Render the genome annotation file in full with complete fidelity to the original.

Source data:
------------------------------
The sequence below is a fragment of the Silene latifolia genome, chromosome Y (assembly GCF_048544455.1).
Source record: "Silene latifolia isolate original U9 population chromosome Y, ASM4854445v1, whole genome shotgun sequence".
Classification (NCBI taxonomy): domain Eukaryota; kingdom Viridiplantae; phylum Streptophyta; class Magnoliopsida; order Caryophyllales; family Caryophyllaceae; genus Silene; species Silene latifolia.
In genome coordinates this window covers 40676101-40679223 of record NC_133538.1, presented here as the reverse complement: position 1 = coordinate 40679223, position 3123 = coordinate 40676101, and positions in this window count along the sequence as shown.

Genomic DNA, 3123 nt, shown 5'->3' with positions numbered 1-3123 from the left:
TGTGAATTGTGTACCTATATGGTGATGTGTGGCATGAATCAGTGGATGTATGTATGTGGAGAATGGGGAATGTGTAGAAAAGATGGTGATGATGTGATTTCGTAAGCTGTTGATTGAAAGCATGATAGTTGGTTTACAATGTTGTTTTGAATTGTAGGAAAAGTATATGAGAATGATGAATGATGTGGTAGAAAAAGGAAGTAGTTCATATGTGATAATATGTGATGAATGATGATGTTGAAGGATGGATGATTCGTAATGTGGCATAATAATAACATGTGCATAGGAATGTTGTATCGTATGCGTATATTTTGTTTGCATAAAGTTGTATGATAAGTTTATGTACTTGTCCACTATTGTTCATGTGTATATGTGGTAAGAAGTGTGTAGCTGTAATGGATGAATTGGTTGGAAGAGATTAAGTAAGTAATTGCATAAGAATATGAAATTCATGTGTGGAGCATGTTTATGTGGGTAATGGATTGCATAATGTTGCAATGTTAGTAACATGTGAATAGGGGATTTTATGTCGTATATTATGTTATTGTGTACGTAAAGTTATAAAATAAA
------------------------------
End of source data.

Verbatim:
The sequence below is a fragment of the Silene latifolia genome, chromosome Y (assembly GCF_048544455.1).
Source record: "Silene latifolia isolate original U9 population chromosome Y, ASM4854445v1, whole genome shotgun sequence".
Classification (NCBI taxonomy): domain Eukaryota; kingdom Viridiplantae; phylum Streptophyta; class Magnoliopsida; order Caryophyllales; family Caryophyllaceae; genus Silene; species Silene latifolia.
In genome coordinates this window covers 40676101-40679223 of record NC_133538.1, presented here as the reverse complement: position 1 = coordinate 40679223, position 3123 = coordinate 40676101, and positions in this window count along the sequence as shown.

Genomic DNA, 3123 nt, shown 5'->3' with positions numbered 1-3123 from the left:
TGTGAATTGTGTACCTATATGGTGATGTGTGGCATGAATCAGTGGATGTATGTATGTGGAGAATGGGGAATGTGTAGAAAAGATGGTGATGATGTGATTTCGTAAGCTGTTGATTGAAAGCATGATAGTTGGTTTACAATGTTGTTTTGAATTGTAGGAAAAGTATATGAGAATGATGAATGATGTGGTAGAAAAAGGAAGTAGTTCATATGTGATAATATGTGATGAATGATGATGTTGAAGGATGGATGATTCGTAATGTGGCATAATAATAACATGTGCATAGGAATGTTGTATCGTATGCGTATATTTTGTTTGCATAAAGTTGTATGATAAGTTTATGTACTTGTCCACTATTGTTCATGTGTATATGTGGTAAGAAGTGTGTAGCTGTAATGGATGAATTGGTTGGAAGAGATTAAGTAAGTAATTGCATAAGAATATGAAATTCATGTGTGGAGCATGTTTATGTGGGTAATGGATTGCATAATGTTGCAATGTTAGTAACATGTGAATAGGGGATTTTATGTCGTATATTATGTTATTGTGTACGTAAAGTTATAAAATAAA